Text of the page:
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  • I'm one of the poor sods you mention but thanks for the recognition Tony, your blog keeps me almost sane. Any PM worth their salt will filter all the email cr*p before forwarding to the team. Yes, my head is beginning to sink below the water line even though my little legs couldn't paddle any more frantically than they are already. A horizontal week in the Caribbean ('cause I couldn’t realistically take 2 weeks in case I missed a deadline) with IV Rum helped. 4 days back and I’m stressed to my eyeballs again. I keep a copy of the lost poem of Dr Zeus on my wall.

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  • And thanks 12.14 for the Dr Seuss poem, never heard of it, googled it, now pinned to my wall

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  • Nhsfatcat

    Other 1979 Billboard No 1s

    Le Freak - Jezza!
    Da Ya Think I'm Sexy? Dannny P
    I Will Survive- The NHS
    Tragedy- the Health Act
    I Will Survive (again)
    What a Fool Believes - Everyone
    Reunited- GPs and 3am calls for the MAP
    Ring My Bell by 'Anita Ward' (After CQC inspections![I am so sorry about that pun.])
    Good Times- Private Health bosses
    Sad Eyes- GPs
    Don't Stop 'Til You Get Enough- Governement health policy for public.
    Heartache Tonight- Patients
    Still- Patient after contacting NHS Direct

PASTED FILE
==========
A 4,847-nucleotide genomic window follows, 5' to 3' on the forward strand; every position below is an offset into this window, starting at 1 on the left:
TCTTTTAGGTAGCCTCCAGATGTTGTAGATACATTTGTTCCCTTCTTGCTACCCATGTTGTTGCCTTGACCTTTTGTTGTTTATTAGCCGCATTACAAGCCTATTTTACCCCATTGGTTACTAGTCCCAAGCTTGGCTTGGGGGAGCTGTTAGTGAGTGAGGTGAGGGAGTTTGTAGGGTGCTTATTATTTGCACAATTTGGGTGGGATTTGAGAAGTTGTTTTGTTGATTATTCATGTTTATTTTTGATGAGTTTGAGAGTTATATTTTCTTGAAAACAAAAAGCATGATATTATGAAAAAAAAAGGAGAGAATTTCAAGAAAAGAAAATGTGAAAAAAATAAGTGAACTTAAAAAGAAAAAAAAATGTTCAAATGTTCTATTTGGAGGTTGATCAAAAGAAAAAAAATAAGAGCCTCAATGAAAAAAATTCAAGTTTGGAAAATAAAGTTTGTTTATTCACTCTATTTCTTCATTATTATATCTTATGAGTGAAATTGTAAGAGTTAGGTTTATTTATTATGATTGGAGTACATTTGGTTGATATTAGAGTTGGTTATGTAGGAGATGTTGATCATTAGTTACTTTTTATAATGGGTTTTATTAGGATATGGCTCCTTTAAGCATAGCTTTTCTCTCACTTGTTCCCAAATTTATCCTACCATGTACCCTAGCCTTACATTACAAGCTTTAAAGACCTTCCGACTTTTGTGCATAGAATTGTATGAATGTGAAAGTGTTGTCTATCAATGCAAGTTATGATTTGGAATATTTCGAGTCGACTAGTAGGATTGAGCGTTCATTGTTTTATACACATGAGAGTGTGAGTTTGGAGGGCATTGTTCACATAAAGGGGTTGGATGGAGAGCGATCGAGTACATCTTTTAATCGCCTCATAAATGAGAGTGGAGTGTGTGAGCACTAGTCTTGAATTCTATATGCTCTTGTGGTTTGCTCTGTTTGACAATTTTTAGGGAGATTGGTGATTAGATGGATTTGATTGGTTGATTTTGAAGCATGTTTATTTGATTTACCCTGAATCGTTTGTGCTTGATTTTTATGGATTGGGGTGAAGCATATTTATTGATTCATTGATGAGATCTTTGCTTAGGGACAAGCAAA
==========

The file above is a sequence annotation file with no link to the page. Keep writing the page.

No More Tears (Enough is Enough) Should have called 999
    Escape (The Piña Colada Song) - Throng of reiring GPs
    Thanks Tony for making me look this up!

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  • Perhaps if the DOH was required to issue all of its pronouncements hand written on slate or chipped into stone tablets then they would ensure that it was worth writing.
    At least the slate could be reused to provide a roof over your head and a carefully selected tablet could be used as your gravestone.

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  • Form another PM, thank you! Your sardonic wit has cheered me up, I will now go in again tomorrow, and deflect as much as I can, for as long as I can.

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  • Well done Tony; spot -on as usual. I resigned as our practice manager at the beginning of October, & am currently working my notice. I have simply had enough of the tsunami of shite from the cornucopia of quangos that has been created this last 30 months. You chop three heads off the hydra.... & six more come back at you. Too may plates spinning on too many sticks, & now some are sarting to crash to the floor. Add to this the chorus of unasked-for 'advice' from sanctimonius gits at NHS England & the CQC. I can't even relax on holiday without the knowledge that I may have to return at a moments notice if the CQC say they are coming round. What used to be a labour of love has become a job I would not wish on my worst enemy. As chair of our locality PMs group, I can tell you that a majority of my colleagues feel the same.

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  • Who needs antipsychotics when we have Tony Copperfield!

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  • I am now 62 and semi retired, doing occasional locums here in the summer and in Australia in the winter. So much truth in this string. I've actually started to enjoy seeing patients again - freed from those cursed TLAs - three lettered acronyms! Tony Copperfield is the guy who got me through my full time career to 60!! Thanks, Tony.

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  • Now this really put a smile on my face and set me up for the day. Recognition in any form for the daily drudge I contend with is great. This email makes me feel quite normal as a PM

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From: Copperfield

Dr Tony Copperfield is a jobbing GP in Essex with more than a few chips on his shoulder